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Sen. Rubio defends 'Gang of 8' immigration overhaul; Sens. Durbin, Cornyn on chances of bipartisan compromise
Written by Chris Wallace / Published April 14, 2013 / Fox News Sunday
Special Guests: Sen. Marco Rubio, R-Fla., Sen. Dick Durbin, D-Ill., Sen. John Cornyn, R-Texas
The following is a rush transcript of the April 14, 2013, edition of "Fox News Sunday With Chris Wallace." This copy may not be in its final form and may be updated.
CHRIS WALLACE, HOST: I'm Chris Wallace.
Senator Marco Rubio explains a new plan to overhaul the nation's immigration system.
WALLACE: From securing the border to creating a path to citizenship, the bipartisan "Gang of 8" senators agree to reforms, drawing fire from the left and right.
We'll talk with one of the chief architects, Senator Marco Rubio, live only on "Fox News Sunday."
Then, is there a spring thaw in Washington's political gridlock. Are compromises suddenly possible on immigration and guns, even the budget? We'll discuss chances for deals with Senate leaders in charge of counting votes -- Democrat Dick Durbin and Republican John Cornyn.
Plus, new threats to peace on the Korean peninsula. We'll have a live report and ask our Sunday panel about new developments this week that have raised tensions even higher.
And our power player of the week. A high school senior uses tennis to help children cope with a serious disorder.
All, right now, on "Fox News Sunday."
WALLACE: And hello again from Fox News in Washington.
The so-called "Gang of 8," four Republican senators and four Democrats, releases its plan this week for a comprehensive immigration reform. At stake, border security, the status of immigrants in the country illegally and votes of millions of Hispanics. And not surprisingly, it's already drawing heated criticism.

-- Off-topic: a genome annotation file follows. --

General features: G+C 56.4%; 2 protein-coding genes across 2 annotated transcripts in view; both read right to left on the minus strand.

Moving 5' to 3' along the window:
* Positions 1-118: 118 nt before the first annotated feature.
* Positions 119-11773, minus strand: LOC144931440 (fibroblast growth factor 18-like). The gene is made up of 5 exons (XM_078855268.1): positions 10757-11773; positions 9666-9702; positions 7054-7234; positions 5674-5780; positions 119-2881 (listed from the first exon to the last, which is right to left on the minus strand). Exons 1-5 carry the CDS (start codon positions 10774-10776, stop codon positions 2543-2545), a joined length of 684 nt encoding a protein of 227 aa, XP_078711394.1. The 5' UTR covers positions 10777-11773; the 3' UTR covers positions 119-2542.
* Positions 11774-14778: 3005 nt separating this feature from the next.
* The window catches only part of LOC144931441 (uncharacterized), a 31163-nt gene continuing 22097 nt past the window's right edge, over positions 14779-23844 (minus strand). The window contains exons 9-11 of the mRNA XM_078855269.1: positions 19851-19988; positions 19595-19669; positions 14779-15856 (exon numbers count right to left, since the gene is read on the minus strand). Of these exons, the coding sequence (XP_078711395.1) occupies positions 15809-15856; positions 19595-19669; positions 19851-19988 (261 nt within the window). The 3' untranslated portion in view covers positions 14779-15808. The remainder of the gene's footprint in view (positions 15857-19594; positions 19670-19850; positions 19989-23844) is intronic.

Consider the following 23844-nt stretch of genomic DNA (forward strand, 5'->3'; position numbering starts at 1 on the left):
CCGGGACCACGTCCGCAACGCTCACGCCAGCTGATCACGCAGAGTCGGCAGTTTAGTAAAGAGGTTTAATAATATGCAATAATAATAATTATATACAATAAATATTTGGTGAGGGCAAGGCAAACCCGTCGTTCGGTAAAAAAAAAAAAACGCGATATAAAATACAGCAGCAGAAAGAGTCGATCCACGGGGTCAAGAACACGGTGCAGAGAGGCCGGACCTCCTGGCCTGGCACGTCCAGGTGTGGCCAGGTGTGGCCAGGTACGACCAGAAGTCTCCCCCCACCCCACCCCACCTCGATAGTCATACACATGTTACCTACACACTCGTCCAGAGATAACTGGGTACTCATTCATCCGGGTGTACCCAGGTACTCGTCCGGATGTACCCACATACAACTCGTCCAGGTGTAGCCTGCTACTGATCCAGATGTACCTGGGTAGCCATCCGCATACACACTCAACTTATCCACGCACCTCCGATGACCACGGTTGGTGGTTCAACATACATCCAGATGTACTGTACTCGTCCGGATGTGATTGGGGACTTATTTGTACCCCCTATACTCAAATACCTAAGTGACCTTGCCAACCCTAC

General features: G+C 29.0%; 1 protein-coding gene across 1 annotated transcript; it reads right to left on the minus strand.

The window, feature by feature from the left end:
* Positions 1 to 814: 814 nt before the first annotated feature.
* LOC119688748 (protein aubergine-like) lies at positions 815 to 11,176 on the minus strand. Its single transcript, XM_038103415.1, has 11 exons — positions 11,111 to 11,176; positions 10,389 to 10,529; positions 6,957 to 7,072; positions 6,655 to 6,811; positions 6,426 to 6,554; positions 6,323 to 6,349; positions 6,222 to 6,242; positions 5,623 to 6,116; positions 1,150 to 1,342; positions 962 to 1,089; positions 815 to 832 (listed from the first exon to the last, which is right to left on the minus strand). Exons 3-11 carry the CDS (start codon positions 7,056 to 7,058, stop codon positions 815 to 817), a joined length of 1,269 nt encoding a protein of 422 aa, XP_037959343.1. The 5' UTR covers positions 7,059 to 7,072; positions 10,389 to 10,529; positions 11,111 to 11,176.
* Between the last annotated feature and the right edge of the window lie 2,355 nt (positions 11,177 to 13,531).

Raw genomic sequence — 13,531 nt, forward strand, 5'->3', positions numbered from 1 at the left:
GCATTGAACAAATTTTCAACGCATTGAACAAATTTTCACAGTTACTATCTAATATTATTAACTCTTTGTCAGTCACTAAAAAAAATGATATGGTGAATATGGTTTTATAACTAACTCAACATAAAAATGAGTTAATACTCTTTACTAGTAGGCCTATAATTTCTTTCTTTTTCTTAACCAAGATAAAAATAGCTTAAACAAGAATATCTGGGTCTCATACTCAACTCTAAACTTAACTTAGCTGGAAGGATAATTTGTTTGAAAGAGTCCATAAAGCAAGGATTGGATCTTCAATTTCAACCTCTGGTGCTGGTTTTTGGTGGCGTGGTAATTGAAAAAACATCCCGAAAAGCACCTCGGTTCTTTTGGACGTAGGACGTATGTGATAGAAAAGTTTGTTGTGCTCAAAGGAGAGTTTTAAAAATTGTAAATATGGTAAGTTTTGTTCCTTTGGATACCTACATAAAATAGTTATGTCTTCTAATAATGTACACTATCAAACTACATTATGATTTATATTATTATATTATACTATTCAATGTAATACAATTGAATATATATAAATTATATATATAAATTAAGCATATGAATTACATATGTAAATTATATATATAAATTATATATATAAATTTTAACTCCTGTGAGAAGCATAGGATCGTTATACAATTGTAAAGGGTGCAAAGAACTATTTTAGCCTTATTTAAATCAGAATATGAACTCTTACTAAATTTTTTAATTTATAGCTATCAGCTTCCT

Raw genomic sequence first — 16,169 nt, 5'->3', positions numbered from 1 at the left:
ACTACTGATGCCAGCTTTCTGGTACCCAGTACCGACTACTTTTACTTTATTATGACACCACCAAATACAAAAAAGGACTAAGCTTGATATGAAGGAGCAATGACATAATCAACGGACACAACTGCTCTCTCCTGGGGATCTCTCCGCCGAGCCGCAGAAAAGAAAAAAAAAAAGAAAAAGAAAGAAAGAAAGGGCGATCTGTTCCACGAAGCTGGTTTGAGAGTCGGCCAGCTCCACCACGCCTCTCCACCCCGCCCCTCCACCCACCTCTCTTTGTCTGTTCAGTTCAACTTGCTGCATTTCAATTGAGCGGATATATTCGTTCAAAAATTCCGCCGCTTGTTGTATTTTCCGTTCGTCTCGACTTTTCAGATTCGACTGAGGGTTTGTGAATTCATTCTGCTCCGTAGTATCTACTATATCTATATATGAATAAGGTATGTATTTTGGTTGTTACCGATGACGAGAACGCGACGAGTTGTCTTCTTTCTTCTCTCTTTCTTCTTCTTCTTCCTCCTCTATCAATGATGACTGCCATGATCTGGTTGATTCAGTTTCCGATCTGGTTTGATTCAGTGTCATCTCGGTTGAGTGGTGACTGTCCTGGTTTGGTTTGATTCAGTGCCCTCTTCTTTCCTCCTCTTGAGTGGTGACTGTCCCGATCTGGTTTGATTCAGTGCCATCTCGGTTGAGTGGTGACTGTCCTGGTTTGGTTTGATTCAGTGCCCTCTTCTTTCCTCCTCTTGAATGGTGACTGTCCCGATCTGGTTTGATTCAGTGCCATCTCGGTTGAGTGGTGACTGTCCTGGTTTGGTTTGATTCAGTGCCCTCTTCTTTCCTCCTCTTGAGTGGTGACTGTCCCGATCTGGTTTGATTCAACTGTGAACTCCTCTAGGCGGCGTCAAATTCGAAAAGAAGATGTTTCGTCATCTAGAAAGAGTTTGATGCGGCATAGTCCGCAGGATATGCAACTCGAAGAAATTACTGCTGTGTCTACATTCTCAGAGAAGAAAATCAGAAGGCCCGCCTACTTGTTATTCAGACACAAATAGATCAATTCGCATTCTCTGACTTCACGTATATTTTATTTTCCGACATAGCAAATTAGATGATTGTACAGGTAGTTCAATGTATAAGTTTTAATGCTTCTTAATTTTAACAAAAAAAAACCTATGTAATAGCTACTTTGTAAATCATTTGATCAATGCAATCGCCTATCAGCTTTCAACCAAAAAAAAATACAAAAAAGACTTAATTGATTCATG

Joining us now, one of the architects of the plan, Senator Marco Rubio, who is in Coral Gables, Florida.
Senator, welcome back to "Fox News Sunday."
SEN. MARCO RUBIO, R-FLA.: Good morning. Good to be back. Thank you.
WALLACE: The "Gang of 8" plan has a tough border enforcement component, 90 percent rate apprehension, 100 percent surveillance. How far are we from that now on our Southwest border?
RUBIO: Well, in some regions -- it's important to understand, there is no one border. The border is broken into nine different sectors. And in some sectors, that's probably being achieved today for different measures. But in others, it's not. At least three bor -- three sectors are far from that number. And that's what the number needs to come up to.
And as our plan is going to outline, if, in fact, it fails to reach out metric, then the homeland security will lose control of this issue and it will actually be turned over to a border commission made up of local officials from those states most impacted. They will have money set aside so they can solve it for those people themselves. So, we're confident it's achievable. It will take time.
But it also -- it's not just border security. You have to think about -- E-Verify is part of this bill, a universal E-Verify. That's a critical component of this as well, as the entry/exit tracking system, because 40 percent of illegal immigrants are people that came legally and they overstayed and we're going to deal with that issue as well. You have all three work together and all three have to happen.
WALLACE: All right. Let's go back to the border, though, just as an example. You say it's a trigger, the number, 90 percent apprehension rate has to be certified by the Department of Homeland Security before the 11 million illegals, a decade from now, can begin to apply for green cards.
But the Democrats on your "Gang of 8", including Dick Durbin, who will be on in the next segment, saying, no, it's not a trigger. It's just a goal that they have to be working towards.
Now, is it a trigger that has to be met or is it a goal?
RUBIO: Yes. Let me tell you why it's a trigger because, basically, homeland security will have five years to meet that goal. If after five years, Homeland Security has not met that number, it will trigger the Border Commission who will then take over this issue for them. So, they'll have five years to get it done. They have to create these two plans -- a fence plan, there has to be a fence component to this, and a border security plan.
And if at the five-year mark, they have not achieved that 90 percent or 100 percent, then they lose the issue to the Border Commission who has money set aside so they can finish the job and they can get to that number.
And then, of course, understand that it also includes as part of the trigger, E-Verify, universal, and entry/exit. All three things have to happen, and they all three work together to ensure that this is the most effective enforcement system that this country has ever had, if we can get it done.